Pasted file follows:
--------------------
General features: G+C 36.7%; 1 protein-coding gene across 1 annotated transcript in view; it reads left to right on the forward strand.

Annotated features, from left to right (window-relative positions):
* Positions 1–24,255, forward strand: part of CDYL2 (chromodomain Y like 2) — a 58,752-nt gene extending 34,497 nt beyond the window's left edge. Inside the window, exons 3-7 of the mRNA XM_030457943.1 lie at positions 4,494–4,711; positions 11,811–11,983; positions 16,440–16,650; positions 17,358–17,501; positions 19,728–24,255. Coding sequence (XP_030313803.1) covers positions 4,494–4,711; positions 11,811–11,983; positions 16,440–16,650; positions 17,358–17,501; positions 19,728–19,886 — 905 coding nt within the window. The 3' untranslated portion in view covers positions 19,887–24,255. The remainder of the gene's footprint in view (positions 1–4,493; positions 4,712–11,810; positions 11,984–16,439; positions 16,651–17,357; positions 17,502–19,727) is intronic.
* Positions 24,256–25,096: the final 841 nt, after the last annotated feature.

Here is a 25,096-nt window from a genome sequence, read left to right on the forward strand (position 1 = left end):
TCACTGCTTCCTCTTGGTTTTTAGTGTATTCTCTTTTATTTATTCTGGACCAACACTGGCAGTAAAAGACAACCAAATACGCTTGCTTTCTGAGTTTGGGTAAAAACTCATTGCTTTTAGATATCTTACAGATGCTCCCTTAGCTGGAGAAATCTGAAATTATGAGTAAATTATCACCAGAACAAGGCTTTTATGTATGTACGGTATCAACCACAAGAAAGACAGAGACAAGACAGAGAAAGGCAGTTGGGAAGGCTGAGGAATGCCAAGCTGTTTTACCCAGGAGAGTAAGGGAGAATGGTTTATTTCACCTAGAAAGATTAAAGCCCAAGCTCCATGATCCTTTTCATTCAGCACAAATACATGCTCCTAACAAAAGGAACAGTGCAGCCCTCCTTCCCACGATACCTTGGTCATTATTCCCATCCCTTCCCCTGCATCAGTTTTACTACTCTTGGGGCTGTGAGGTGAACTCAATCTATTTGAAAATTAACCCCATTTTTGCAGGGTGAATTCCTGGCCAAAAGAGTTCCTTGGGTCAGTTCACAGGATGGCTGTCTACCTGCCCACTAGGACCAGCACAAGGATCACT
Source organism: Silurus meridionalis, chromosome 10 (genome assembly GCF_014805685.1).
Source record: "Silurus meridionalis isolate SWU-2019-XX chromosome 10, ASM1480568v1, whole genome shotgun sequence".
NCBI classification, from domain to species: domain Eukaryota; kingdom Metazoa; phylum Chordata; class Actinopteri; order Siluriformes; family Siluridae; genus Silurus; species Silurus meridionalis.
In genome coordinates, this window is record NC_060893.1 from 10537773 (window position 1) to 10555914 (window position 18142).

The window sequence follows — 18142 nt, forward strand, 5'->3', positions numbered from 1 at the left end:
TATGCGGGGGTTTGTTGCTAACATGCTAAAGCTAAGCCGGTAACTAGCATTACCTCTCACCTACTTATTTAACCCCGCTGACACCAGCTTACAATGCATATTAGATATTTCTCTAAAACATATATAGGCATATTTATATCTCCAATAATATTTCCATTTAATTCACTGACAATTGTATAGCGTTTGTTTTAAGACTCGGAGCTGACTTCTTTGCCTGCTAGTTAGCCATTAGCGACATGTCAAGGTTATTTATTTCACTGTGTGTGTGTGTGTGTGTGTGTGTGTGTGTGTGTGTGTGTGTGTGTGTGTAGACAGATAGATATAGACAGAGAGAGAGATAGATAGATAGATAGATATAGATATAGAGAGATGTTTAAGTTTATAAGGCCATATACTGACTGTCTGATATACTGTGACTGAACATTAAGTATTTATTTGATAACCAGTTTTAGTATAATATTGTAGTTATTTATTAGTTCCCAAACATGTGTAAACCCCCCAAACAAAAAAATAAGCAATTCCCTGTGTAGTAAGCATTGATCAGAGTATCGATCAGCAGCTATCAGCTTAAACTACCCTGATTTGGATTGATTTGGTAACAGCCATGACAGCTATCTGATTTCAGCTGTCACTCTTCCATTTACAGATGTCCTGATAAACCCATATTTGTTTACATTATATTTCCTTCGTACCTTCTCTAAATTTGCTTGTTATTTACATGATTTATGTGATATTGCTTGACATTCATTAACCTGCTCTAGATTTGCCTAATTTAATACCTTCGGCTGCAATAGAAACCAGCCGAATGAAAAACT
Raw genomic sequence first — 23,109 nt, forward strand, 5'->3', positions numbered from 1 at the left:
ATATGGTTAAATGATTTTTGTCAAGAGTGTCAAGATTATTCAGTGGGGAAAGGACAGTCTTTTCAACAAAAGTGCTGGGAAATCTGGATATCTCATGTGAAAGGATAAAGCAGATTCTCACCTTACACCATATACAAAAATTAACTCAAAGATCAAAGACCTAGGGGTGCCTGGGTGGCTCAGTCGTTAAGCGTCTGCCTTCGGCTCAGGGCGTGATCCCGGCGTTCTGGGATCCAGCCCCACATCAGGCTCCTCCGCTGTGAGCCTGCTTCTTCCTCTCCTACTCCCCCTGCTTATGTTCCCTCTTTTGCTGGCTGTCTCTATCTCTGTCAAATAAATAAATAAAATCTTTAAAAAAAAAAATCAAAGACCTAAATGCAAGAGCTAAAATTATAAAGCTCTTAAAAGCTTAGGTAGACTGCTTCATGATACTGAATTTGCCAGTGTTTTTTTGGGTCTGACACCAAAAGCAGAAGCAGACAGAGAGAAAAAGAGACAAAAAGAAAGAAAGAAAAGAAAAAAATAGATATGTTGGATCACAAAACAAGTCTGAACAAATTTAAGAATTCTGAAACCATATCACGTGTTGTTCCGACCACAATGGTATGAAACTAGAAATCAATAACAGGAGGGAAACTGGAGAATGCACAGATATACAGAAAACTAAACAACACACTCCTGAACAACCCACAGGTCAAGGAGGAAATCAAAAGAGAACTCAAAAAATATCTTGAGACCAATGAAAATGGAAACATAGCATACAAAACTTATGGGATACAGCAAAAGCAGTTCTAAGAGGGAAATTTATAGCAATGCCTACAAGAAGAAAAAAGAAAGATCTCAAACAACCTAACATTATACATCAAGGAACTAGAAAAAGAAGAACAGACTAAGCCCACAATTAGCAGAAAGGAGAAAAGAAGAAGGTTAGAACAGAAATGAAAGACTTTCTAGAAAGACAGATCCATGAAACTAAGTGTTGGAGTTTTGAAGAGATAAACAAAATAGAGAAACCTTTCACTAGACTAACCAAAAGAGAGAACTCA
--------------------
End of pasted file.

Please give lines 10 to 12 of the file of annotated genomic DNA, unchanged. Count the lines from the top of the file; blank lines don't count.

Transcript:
In genome coordinates, this window is record NC_060893.1 from 10537773 (window position 1) to 10555914 (window position 18142).

The window sequence follows — 18142 nt, forward strand, 5'->3', positions numbered from 1 at the left end:
TATGCGGGGGTTTGTTGCTAACATGCTAAAGCTAAGCCGGTAACTAGCATTACCTCTCACCTACTTATTTAACCCCGCTGACACCAGCTTACAATGCATATTAGATATTTCTCTAAAACATATATAGGCATATTTATATCTCCAATAATATTTCCATTTAATTCACTGACAATTGTATAGCGTTTGTTTTAAGACTCGGAGCTGACTTCTTTGCCTGCTAGTTAGCCATTAGCGACATGTCAAGGTTATTTATTTCACTGTGTGTGTGTGTGTGTGTGTGTGTGTGTGTGTGTGTGTGTGTGTGTGTGTAGACAGATAGATATAGACAGAGAGAGAGATAGATAGATAGATAGATATAGATATAGAGAGATGTTTAAGTTTATAAGGCCATATACTGACTGTCTGATATACTGTGACTGAACATTAAGTATTTATTTGATAACCAGTTTTAGTATAATATTGTAGTTATTTATTAGTTCCCAAACATGTGTAAACCCCCCAAACAAAAAAATAAGCAATTCCCTGTGTAGTAAGCATTGATCAGAGTATCGATCAGCAGCTATCAGCTTAAACTACCCTGATTTGGATTGATTTGGTAACAGCCATGACAGCTATCTGATTTCAGCTGTCACTCTTCCATTTACAGATGTCCTGATAAACCCATATTTGTTTACATTATATTTCCTTCGTACCTTCTCTAAATTTGCTTGTTATTTACATGATTTATGTGATATTGCTTGACATTCATTAACCTGCTCTAGATTTGCCTAATTTAATACCTTCGGCTGCAATAGAAACCAGCCGAATGAAAAACT